IT'S NO ACCIDENT
that the infant mortality rate inIran
is more than six times worse than in the U.S.
Nor is it random that income at the poverty level in America is still significantly higher than the average wage in China, where the per-capita GDP is a mere $4,400, compared with $37,600 in the U.S.
And there's a reason why people typically live 10% longer in America than in communist North Korea, where the average male dies at 68, an age we in the States now consider the prime of life, not the end of it.
How are such immense differences explained? Is the water in Washington, D.C., so different than that of Pyongyang? Does the sun never shine in Beijing? Are Americans born with magic powers that Iranians don't possess? Of course not.
The reason is capitalism.> And indeed, when pressed, even the diehard socialists would have to agree that capitalism works. From vaccines to video games, the quality of life and abundance of wealth created by a competitive, free-market economy simply can't be denied.
See the chart below.
|Got It Made in the U.S.A.|
APPLET PLACEHOLDER: archive= height=300 width=450
|Source: CIA Factbook 2003|
But what most people don't realize, or most likely just don't care to admit, is that unbridled, laissez-faire capitalism isn't just efficient, it's right. Capitalism is the only social system in history based exclusively on the concept of individual rights, which our country's framers put forth as "life, liberty and the pursuit of happiness." Capitalism isn't just convenient it's just.>
Under capitalism, each person's life is his or her own, not the property of the state, the public nor the "common good." As capitalists, we are neither slaves nor masters, but traders whose relationships are voluntary and to mutual benefit. And while we are free to pursue happiness, we aren't guaranteed to find it nor permitted to sacrifice other individual's rights in order to obtain it.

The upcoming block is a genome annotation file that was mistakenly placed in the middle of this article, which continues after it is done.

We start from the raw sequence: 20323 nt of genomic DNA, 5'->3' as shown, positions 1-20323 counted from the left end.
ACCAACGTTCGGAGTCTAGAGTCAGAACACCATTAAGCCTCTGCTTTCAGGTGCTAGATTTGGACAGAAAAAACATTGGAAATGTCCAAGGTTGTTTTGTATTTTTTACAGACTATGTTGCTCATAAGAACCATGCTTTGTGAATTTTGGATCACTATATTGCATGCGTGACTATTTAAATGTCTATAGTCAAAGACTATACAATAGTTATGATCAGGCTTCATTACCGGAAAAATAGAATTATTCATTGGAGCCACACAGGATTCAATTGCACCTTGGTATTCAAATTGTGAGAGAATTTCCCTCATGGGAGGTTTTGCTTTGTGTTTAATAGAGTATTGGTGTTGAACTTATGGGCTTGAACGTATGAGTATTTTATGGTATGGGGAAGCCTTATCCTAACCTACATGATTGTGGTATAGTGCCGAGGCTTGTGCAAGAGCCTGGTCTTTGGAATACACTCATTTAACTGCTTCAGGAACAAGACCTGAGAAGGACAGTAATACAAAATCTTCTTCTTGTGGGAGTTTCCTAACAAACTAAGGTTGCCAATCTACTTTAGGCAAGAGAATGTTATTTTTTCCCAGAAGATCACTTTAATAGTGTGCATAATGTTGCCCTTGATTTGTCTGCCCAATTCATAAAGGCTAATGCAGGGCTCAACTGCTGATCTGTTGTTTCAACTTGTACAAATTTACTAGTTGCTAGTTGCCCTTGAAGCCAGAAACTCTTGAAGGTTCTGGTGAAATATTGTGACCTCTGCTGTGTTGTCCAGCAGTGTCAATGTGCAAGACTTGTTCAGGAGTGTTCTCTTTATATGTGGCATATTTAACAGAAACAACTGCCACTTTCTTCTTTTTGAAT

These days, a capitalist is routinely thought of as a crook a dangerous, conniving hustler who'd do almost anything for a dollar. Capitalism is something that needs to be tamed or controlled, a notion reinforced by publicity-hungry regulators (read: Eliot Spitzer) who exploit the public's bloodlust for revenge over stock-market declines. It's a mischaracterization born from the Enron and WorldCom scandals, two isolated incidents that became a trend piece in the New York Times, thus a scapegoat for a sagging stock market and ultimately a condemnation of an entire way of life.
Yet nothing could be further from the truth. After all, the executive who cooks a company's books and defrauds investors isn't a capitalist, but a thief. Although its critics would have you believe otherwise, capitalism isn't a license for anarchy, criminality or simply doing whatever you please.
So why don't I skip the philosophy lesson and just stick to stock tips? Well, because a successful trader is one who isn't only confident in his ability but in the moral foundation by which he conducts his affairs. Despite grandstanding regulators and scandal-hungry media, the truth is that a capitalist isn't a crook, but a profoundly moral and just element of society. I'm comfortable saying that. Are you? Alas, few are.
Maybe that's why I'm looking abroad these days. I believe countries in Latin America and Eastern Europe, for example, where capitalism is a more recent development, have the biggest potential for dramatic change from it's beneficial effects. Because while the U.S. is the birthplace of free-market capitalism, we most certainly don't have a monopoly on its adoption.
Open your ears people, because something frightening is happening here. Most Americans are able to appreciate capitalism's practicality, but few, most notably our elected and upcoming crop of political leaders, are able to enunciate its profound morality as a system that protects the largest minority group in existence the individual. If that doesn't worry you, then it should.
Jonathan Hoenig is portfolio manager at Capitalistpig Asset Management, a Chicago-based hedge fund.>